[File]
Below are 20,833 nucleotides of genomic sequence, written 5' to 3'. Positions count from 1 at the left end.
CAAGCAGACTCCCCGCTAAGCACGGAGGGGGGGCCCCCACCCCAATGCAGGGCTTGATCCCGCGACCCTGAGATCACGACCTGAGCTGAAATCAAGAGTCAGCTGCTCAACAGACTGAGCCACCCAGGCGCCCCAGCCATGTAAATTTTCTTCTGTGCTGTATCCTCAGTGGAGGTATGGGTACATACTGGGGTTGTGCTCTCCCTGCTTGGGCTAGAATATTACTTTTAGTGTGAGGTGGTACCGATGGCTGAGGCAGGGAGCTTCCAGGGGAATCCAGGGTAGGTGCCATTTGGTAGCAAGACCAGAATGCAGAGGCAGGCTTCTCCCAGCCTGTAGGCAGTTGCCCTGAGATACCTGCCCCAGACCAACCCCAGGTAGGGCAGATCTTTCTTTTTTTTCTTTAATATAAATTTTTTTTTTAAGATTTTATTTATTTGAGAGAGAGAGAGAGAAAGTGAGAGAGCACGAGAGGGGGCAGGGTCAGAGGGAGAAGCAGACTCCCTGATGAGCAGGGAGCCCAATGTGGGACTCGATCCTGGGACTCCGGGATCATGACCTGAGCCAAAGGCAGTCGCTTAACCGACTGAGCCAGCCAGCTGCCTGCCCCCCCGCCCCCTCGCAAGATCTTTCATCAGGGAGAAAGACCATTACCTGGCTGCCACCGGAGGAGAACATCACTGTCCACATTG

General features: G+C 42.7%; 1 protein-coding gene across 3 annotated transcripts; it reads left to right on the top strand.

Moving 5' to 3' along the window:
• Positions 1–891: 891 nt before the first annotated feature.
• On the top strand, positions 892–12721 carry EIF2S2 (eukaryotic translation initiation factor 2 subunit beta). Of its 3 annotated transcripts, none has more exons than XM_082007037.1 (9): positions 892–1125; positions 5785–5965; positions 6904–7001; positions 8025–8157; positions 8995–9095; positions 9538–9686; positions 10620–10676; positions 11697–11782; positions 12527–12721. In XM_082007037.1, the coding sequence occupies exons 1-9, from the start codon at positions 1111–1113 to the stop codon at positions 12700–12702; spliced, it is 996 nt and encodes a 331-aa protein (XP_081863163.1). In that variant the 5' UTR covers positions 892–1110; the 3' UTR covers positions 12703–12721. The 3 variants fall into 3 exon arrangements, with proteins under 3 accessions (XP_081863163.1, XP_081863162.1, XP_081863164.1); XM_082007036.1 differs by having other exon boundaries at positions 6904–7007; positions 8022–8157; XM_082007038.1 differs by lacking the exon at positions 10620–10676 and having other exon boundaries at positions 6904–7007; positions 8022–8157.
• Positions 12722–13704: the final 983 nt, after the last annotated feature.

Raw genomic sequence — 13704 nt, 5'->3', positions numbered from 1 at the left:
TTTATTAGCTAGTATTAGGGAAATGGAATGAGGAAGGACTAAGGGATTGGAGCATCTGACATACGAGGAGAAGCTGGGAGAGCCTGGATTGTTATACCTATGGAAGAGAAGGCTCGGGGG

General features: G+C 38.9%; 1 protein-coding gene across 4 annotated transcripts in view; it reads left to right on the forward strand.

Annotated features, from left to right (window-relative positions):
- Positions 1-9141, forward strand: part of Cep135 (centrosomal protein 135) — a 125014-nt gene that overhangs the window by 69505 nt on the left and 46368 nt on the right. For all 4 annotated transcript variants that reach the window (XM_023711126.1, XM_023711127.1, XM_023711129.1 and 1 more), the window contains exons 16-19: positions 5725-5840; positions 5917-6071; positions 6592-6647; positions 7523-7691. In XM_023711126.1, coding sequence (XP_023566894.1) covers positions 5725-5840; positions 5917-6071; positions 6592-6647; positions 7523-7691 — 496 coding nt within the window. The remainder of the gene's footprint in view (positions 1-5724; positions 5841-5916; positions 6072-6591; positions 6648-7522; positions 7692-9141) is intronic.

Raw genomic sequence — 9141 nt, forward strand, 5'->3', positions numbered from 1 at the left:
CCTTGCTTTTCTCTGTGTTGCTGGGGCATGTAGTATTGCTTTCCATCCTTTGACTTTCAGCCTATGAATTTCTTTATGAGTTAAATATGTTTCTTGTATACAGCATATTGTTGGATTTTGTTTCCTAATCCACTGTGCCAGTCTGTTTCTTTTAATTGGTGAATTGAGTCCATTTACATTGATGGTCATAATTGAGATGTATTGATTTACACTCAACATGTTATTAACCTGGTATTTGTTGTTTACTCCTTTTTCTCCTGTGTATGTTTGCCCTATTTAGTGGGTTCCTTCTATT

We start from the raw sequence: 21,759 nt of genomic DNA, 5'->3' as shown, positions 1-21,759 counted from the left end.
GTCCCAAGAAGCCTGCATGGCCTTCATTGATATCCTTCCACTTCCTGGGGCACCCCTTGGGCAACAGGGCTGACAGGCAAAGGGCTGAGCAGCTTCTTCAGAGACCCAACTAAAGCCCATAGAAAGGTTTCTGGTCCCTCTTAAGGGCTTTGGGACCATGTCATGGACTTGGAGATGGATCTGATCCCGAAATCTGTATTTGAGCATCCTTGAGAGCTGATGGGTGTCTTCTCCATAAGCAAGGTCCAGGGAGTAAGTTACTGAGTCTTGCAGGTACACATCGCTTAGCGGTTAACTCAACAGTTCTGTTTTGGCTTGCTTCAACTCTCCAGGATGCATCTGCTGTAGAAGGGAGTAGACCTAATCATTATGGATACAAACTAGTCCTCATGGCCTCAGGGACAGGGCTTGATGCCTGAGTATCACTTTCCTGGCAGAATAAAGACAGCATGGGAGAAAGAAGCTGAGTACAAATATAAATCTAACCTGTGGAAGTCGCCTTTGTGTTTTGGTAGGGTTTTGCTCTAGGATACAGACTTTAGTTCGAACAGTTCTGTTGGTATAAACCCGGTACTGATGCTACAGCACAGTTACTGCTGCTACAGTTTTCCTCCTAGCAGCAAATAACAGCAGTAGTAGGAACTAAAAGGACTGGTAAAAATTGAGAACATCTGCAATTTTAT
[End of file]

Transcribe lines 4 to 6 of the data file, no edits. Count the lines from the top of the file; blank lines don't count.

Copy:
Moving 5' to 3' along the window:
• Positions 1–891: 891 nt before the first annotated feature.
• On the top strand, positions 892–12721 carry EIF2S2 (eukaryotic translation initiation factor 2 subunit beta). Of its 3 annotated transcripts, none has more exons than XM_082007037.1 (9): positions 892–1125; positions 5785–5965; positions 6904–7001; positions 8025–8157; positions 8995–9095; positions 9538–9686; positions 10620–10676; positions 11697–11782; positions 12527–12721. In XM_082007037.1, the coding sequence occupies exons 1-9, from the start codon at positions 1111–1113 to the stop codon at positions 12700–12702; spliced, it is 996 nt and encodes a 331-aa protein (XP_081863163.1). In that variant the 5' UTR covers positions 892–1110; the 3' UTR covers positions 12703–12721. The 3 variants fall into 3 exon arrangements, with proteins under 3 accessions (XP_081863163.1, XP_081863162.1, XP_081863164.1); XM_082007036.1 differs by having other exon boundaries at positions 6904–7007; positions 8022–8157; XM_082007038.1 differs by lacking the exon at positions 10620–10676 and having other exon boundaries at positions 6904–7007; positions 8022–8157.